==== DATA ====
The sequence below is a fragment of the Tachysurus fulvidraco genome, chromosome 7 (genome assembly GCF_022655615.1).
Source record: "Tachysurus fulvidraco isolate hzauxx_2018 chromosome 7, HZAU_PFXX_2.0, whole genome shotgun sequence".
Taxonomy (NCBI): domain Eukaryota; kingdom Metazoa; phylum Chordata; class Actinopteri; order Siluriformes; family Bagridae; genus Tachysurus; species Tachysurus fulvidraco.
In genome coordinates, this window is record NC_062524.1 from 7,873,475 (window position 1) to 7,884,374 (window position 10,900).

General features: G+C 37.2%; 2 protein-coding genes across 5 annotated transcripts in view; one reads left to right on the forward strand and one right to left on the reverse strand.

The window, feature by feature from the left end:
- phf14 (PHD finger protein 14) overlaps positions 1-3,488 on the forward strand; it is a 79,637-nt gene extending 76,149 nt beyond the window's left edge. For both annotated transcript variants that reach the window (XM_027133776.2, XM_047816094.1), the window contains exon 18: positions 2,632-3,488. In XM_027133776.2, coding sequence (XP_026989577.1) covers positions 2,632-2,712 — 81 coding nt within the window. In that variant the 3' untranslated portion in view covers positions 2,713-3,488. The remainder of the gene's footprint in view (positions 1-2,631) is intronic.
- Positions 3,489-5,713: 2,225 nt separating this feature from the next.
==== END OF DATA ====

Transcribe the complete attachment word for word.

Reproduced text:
The sequence below is a fragment of the Tachysurus fulvidraco genome, chromosome 7 (genome assembly GCF_022655615.1).
Source record: "Tachysurus fulvidraco isolate hzauxx_2018 chromosome 7, HZAU_PFXX_2.0, whole genome shotgun sequence".
Taxonomy (NCBI): domain Eukaryota; kingdom Metazoa; phylum Chordata; class Actinopteri; order Siluriformes; family Bagridae; genus Tachysurus; species Tachysurus fulvidraco.
In genome coordinates, this window is record NC_062524.1 from 7,873,475 (window position 1) to 7,884,374 (window position 10,900).

General features: G+C 37.2%; 2 protein-coding genes across 5 annotated transcripts in view; one reads left to right on the forward strand and one right to left on the reverse strand.

The window, feature by feature from the left end:
- phf14 (PHD finger protein 14) overlaps positions 1-3,488 on the forward strand; it is a 79,637-nt gene extending 76,149 nt beyond the window's left edge. For both annotated transcript variants that reach the window (XM_027133776.2, XM_047816094.1), the window contains exon 18: positions 2,632-3,488. In XM_027133776.2, coding sequence (XP_026989577.1) covers positions 2,632-2,712 — 81 coding nt within the window. In that variant the 3' untranslated portion in view covers positions 2,713-3,488. The remainder of the gene's footprint in view (positions 1-2,631) is intronic.
- Positions 3,489-5,713: 2,225 nt separating this feature from the next.